I am currently working on separately-funded research projects on (i) statistically modeling changes in floods, and (ii) providing decision support to communities making adaptation plans for uncertain future climate change. These two separate projects have piqued my interest in how trend model selection affects climate change adaptation decisions.
My first project focuses solely on modeling how floods have changed over time. For instance, this model can describe how much the magnitude of a flood with a given frequency (e.g., once every ten years on average) has changed due to environmental perturbations, such as climate or land use change, at a given location on a river. One major preliminary finding from my research is that accounting for trends in the variability of annual peak flows can yield substantially high flood estimates downstream of urbanizing areas than more commonly used models that only take into account trends in the central tendency of annual flood probability distributions. This modeling decision can substantially affect estimates of extreme floods, such as the 100-year flood, that are often used in community planning and engineering design. Determining whether or not the modeled trends may persist into the future and adjusting models to reflect different plausible change trajectories further complicates these efforts.
Next, I am designing a decision-support system (DSS) to help communities determine the implications of this kind of trend modeling decisions. There are different ways by which they can decide to use flood trend scenarios. One approach is to determine which scenario is the most likely and then base their climate adaptation decisions on that one scenario. However, many climate change projections vary substantially and many experts have a low degree of confidence in them as well. Due to these limitations, identifying flood protection measures that are robust to a wide range of climate futures becomes preferable. Furthermore, stakeholders may have different model preferences, and the identification of solutions that are robust to a model choice can offer a compromise between stakeholders with different interests.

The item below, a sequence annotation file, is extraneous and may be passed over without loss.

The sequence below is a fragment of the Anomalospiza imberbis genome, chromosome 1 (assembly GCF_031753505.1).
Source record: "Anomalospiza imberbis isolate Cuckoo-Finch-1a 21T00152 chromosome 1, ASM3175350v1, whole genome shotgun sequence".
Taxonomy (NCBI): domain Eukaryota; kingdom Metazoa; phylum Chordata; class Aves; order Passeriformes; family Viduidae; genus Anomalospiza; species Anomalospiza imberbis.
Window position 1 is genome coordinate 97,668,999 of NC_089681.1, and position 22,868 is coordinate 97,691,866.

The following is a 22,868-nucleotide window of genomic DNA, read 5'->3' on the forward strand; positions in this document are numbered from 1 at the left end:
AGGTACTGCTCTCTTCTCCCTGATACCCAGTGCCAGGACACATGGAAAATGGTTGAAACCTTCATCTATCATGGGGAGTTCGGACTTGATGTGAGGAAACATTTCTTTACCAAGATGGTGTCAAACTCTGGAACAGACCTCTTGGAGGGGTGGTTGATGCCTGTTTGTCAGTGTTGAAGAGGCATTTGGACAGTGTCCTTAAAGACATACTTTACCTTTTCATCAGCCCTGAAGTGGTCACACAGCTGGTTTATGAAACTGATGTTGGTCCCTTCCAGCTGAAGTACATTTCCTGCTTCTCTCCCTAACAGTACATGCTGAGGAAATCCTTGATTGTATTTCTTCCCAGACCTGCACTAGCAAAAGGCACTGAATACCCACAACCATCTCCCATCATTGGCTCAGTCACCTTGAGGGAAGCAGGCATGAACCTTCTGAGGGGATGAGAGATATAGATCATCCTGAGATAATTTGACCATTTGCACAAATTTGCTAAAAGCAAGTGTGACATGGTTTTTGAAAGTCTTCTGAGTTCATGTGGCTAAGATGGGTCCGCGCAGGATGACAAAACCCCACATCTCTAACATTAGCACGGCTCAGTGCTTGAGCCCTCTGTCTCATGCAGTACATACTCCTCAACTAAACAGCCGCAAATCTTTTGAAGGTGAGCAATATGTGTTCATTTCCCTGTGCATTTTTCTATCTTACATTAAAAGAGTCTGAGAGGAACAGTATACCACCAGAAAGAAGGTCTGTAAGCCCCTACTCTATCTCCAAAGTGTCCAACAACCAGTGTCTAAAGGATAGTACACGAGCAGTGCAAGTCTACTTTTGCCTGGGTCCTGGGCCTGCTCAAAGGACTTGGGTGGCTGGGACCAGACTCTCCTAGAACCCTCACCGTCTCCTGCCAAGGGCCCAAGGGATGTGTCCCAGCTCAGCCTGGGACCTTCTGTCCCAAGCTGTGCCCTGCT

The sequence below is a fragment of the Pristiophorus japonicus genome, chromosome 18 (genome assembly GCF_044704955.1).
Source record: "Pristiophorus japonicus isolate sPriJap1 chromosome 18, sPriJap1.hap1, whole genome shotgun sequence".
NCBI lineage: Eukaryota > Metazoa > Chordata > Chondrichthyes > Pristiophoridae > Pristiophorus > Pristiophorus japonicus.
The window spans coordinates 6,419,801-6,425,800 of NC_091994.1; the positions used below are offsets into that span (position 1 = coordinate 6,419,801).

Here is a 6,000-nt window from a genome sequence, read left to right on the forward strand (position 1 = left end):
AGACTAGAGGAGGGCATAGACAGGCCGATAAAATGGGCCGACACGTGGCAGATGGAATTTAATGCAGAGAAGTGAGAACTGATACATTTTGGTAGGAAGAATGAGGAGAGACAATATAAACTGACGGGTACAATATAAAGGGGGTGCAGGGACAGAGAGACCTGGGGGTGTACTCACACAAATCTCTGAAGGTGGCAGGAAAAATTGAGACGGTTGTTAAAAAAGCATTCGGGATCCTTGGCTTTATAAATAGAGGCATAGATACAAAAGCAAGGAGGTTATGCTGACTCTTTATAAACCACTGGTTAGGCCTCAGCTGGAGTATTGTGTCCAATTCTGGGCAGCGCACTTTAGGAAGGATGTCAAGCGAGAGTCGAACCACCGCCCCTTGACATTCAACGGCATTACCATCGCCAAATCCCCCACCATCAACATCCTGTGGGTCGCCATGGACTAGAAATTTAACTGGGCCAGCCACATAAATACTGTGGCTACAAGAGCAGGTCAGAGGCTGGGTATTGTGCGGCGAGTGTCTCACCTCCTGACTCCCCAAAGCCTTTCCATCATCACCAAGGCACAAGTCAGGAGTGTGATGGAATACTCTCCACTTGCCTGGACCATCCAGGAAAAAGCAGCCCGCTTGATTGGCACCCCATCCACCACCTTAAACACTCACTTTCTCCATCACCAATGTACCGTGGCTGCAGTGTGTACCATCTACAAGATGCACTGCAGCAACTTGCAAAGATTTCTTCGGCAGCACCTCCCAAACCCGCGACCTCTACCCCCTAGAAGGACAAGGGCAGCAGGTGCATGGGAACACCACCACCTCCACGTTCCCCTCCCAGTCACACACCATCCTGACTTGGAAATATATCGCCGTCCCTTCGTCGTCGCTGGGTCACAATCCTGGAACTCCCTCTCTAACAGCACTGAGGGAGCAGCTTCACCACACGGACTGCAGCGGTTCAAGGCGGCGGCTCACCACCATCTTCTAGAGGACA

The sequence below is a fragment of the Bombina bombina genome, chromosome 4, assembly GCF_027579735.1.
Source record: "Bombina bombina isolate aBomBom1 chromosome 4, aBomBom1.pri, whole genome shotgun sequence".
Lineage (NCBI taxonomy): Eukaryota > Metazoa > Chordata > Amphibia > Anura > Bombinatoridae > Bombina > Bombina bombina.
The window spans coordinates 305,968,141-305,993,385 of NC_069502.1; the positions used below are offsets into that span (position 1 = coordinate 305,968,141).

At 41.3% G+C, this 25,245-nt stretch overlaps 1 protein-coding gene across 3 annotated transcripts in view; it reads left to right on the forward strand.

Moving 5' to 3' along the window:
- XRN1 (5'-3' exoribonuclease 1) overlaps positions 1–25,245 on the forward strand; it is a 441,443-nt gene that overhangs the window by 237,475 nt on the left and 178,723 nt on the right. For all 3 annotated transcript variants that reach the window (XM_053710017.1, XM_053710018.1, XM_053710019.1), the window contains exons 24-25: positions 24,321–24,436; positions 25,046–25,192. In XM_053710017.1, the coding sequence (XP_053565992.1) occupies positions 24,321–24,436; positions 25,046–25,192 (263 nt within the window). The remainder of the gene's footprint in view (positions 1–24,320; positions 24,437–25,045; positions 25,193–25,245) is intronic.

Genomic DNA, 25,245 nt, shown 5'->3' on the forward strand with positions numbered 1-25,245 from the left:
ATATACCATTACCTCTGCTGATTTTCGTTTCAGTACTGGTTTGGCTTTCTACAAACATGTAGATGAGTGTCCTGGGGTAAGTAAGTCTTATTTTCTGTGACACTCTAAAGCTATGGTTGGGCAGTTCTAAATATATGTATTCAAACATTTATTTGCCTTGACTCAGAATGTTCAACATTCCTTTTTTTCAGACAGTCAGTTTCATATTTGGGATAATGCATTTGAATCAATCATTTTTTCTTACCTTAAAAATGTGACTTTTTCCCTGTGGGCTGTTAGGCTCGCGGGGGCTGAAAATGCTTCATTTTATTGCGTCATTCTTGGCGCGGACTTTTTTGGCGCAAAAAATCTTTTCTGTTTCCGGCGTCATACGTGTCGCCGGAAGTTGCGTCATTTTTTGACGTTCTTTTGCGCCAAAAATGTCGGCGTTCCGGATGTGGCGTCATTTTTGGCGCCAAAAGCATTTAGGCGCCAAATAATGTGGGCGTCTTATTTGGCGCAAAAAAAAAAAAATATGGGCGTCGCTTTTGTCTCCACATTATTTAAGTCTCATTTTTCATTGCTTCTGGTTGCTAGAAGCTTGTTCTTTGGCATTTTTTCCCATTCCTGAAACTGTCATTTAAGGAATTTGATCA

I am applying my DSS to a quasi-hypothetical community inspired by the town of Exeter, New Hampshire. One objective is to minimize the sum of flood control and flood damage costs incurred during the 21st century. Adaptation options include protective barriers along river reaches, property-scale floodproofing, flood insurance and permanent retreat. Estimates of future extreme flood events that would cause damage are sensitive to the global climate model outputs. (Note that a statistical approach like the one I am using in my other project is more difficult to implement in this idea due to limited streamflow data.) Different model projections of future flood hazards diverge substantially around 2070. However, instead of debating which of the two projections is better, stakeholders with different model preferences might seek a compromise solution that is robust to a wide range of model projections. However, additional optimization modeling may be needed to inform stakeholders, including a satisficing solution that adequately satisfies the stakeholder objectives. These two models do not necessarily yield the same solution, so it is important to consider both perspectives.
One place where trend model selection is currently controversial is coastal North Carolina. Incorrectly choosing a high sea level rise projection may overly reduce economic opportunities while an excessive low projection may result in greater property damage and put more people at risk during storm surges. In 2016, the state will determine the type(s) of statistical or physically-based model(s) that provide a sea level rise projection(s). Previously, the state almost banned all types of models except for linear models fit to tidal observations in 2012. However, some scientists predict that the sea level rise will at a faster rate over the rest of the 21st century than it did during the previous century. Hopefully, there is not only a debate about which projection is the most accurate, but also a discussion about planning approaches that take into account different scientifically defensible model preferences that stakeholders may have.